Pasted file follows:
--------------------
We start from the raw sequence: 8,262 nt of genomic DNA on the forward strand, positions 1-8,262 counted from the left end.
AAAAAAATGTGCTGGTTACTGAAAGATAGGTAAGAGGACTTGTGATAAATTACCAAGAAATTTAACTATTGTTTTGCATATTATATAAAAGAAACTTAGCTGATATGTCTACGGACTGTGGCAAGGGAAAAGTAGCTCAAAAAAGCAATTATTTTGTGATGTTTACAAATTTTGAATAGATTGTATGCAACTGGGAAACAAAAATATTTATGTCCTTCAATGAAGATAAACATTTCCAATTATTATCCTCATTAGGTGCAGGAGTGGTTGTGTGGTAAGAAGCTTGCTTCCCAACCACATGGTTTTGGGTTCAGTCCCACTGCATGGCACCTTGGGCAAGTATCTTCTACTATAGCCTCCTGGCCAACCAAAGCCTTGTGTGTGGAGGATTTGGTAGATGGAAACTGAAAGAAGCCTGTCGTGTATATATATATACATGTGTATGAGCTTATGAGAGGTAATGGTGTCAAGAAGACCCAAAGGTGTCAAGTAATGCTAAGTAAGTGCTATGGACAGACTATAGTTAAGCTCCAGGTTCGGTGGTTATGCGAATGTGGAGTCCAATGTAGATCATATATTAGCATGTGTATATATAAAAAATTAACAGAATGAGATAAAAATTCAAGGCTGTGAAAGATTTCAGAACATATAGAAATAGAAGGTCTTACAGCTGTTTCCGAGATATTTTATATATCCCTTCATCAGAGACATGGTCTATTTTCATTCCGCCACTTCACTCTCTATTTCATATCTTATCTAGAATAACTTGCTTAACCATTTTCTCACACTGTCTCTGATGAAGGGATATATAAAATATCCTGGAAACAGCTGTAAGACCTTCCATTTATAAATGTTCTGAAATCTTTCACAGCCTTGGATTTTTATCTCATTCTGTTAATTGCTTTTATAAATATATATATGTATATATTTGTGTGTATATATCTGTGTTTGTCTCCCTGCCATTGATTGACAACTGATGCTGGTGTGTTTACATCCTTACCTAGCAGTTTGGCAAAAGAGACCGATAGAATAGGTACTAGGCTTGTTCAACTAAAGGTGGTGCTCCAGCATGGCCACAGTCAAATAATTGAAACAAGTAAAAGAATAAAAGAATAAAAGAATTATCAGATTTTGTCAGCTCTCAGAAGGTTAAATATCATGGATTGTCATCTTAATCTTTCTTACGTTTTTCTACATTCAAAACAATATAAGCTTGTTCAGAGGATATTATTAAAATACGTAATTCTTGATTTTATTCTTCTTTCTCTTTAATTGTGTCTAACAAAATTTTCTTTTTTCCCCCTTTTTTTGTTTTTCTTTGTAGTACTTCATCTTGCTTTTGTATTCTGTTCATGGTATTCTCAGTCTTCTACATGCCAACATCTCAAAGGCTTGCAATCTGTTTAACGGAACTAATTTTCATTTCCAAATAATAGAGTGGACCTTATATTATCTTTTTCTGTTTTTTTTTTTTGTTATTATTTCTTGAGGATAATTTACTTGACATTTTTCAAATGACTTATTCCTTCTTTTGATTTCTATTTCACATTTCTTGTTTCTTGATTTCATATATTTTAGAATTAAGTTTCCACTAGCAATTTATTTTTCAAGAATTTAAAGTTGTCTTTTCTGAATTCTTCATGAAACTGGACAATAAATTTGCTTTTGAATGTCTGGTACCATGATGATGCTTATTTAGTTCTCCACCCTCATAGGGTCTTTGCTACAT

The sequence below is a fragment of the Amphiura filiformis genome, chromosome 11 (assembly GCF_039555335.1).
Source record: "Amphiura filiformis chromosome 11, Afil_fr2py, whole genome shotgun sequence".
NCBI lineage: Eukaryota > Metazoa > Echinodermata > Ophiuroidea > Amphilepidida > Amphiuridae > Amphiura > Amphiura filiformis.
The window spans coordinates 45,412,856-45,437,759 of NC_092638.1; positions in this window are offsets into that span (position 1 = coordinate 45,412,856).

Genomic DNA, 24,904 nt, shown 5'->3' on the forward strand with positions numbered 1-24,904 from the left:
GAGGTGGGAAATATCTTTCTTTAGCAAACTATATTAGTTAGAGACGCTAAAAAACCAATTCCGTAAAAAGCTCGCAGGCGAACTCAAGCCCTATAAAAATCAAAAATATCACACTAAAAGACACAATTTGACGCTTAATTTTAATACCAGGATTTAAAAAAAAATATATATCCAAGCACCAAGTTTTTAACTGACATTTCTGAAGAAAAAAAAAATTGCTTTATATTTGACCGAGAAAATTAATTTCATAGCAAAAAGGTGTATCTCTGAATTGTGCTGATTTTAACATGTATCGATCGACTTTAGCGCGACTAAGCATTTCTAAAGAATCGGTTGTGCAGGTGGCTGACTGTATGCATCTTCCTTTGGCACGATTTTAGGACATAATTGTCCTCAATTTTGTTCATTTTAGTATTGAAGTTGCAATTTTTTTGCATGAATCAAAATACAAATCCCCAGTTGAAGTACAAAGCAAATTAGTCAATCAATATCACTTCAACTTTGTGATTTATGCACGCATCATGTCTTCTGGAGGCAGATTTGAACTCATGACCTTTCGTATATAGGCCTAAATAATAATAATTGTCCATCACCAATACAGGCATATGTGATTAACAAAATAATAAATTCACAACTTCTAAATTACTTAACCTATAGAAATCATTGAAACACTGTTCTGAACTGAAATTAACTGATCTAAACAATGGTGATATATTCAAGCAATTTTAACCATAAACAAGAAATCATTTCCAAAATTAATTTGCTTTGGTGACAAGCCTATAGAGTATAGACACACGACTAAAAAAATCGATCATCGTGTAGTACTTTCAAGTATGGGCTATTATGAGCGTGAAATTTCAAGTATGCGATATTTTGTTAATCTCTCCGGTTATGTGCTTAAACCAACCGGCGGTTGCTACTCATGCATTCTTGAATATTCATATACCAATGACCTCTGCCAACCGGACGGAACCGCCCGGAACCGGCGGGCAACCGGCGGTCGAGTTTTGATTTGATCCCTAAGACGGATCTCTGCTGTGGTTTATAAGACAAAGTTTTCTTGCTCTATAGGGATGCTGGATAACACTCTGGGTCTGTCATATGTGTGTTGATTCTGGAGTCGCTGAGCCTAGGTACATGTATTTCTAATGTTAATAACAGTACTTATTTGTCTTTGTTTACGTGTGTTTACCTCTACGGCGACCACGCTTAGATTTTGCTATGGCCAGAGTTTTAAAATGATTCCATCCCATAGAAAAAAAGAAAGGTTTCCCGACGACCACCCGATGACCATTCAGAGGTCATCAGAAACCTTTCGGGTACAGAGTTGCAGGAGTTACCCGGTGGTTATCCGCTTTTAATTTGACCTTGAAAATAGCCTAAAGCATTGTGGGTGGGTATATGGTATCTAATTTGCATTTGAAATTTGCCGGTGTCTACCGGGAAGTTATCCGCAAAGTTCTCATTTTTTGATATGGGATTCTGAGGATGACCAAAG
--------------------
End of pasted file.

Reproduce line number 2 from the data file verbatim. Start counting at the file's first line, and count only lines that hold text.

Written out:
AAAAAAATGTGCTGGTTACTGAAAGATAGGTAAGAGGACTTGTGATAAATTACCAAGAAATTTAACTATTGTTTTGCATATTATATAAAAGAAACTTAGCTGATATGTCTACGGACTGTGGCAAGGGAAAAGTAGCTCAAAAAAGCAATTATTTTGTGATGTTTACAAATTTTGAATAGATTGTATGCAACTGGGAAACAAAAATATTTATGTCCTTCAATGAAGATAAACATTTCCAATTATTATCCTCATTAGGTGCAGGAGTGGTTGTGTGGTAAGAAGCTTGCTTCCCAACCACATGGTTTTGGGTTCAGTCCCACTGCATGGCACCTTGGGCAAGTATCTTCTACTATAGCCTCCTGGCCAACCAAAGCCTTGTGTGTGGAGGATTTGGTAGATGGAAACTGAAAGAAGCCTGTCGTGTATATATATATACATGTGTATGAGCTTATGAGAGGTAATGGTGTCAAGAAGACCCAAAGGTGTCAAGTAATGCTAAGTAAGTGCTATGGACAGACTATAGTTAAGCTCCAGGTTCGGTGGTTATGCGAATGTGGAGTCCAATGTAGATCATATATTAGCATGTGTATATATAAAAAATTAACAGAATGAGATAAAAATTCAAGGCTGTGAAAGATTTCAGAACATATAGAAATAGAAGGTCTTACAGCTGTTTCCGAGATATTTTATATATCCCTTCATCAGAGACATGGTCTATTTTCATTCCGCCACTTCACTCTCTATTTCATATCTTATCTAGAATAACTTGCTTAACCATTTTCTCACACTGTCTCTGATGAAGGGATATATAAAATATCCTGGAAACAGCTGTAAGACCTTCCATTTATAAATGTTCTGAAATCTTTCACAGCCTTGGATTTTTATCTCATTCTGTTAATTGCTTTTATAAATATATATATGTATATATTTGTGTGTATATATCTGTGTTTGTCTCCCTGCCATTGATTGACAACTGATGCTGGTGTGTTTACATCCTTACCTAGCAGTTTGGCAAAAGAGACCGATAGAATAGGTACTAGGCTTGTTCAACTAAAGGTGGTGCTCCAGCATGGCCACAGTCAAATAATTGAAACAAGTAAAAGAATAAAAGAATAAAAGAATTATCAGATTTTGTCAGCTCTCAGAAGGTTAAATATCATGGATTGTCATCTTAATCTTTCTTACGTTTTTCTACATTCAAAACAATATAAGCTTGTTCAGAGGATATTATTAAAATACGTAATTCTTGATTTTATTCTTCTTTCTCTTTAATTGTGTCTAACAAAATTTTCTTTTTTCCCCCTTTTTTTGTTTTTCTTTGTAGTACTTCATCTTGCTTTTGTATTCTGTTCATGGTATTCTCAGTCTTCTACATGCCAACATCTCAAAGGCTTGCAATCTGTTTAACGGAACTAATTTTCATTTCCAAATAATAGAGTGGACCTTATATTATCTTTTTCTGTTTTTTTTTTTTGTTATTATTTCTTGAGGATAATTTACTTGACATTTTTCAAATGACTTATTCCTTCTTTTGATTTCTATTTCACATTTCTTGTTTCTTGATTTCATATATTTTAGAATTAAGTTTCCACTAGCAATTTATTTTTCAAGAATTTAAAGTTGTCTTTTCTGAATTCTTCATGAAACTGGACAATAAATTTGCTTTTGAATGTCTGGTACCATGATGATGCTTATTTAGTTCTCCACCCTCATAGGGTCTTTGCTACAT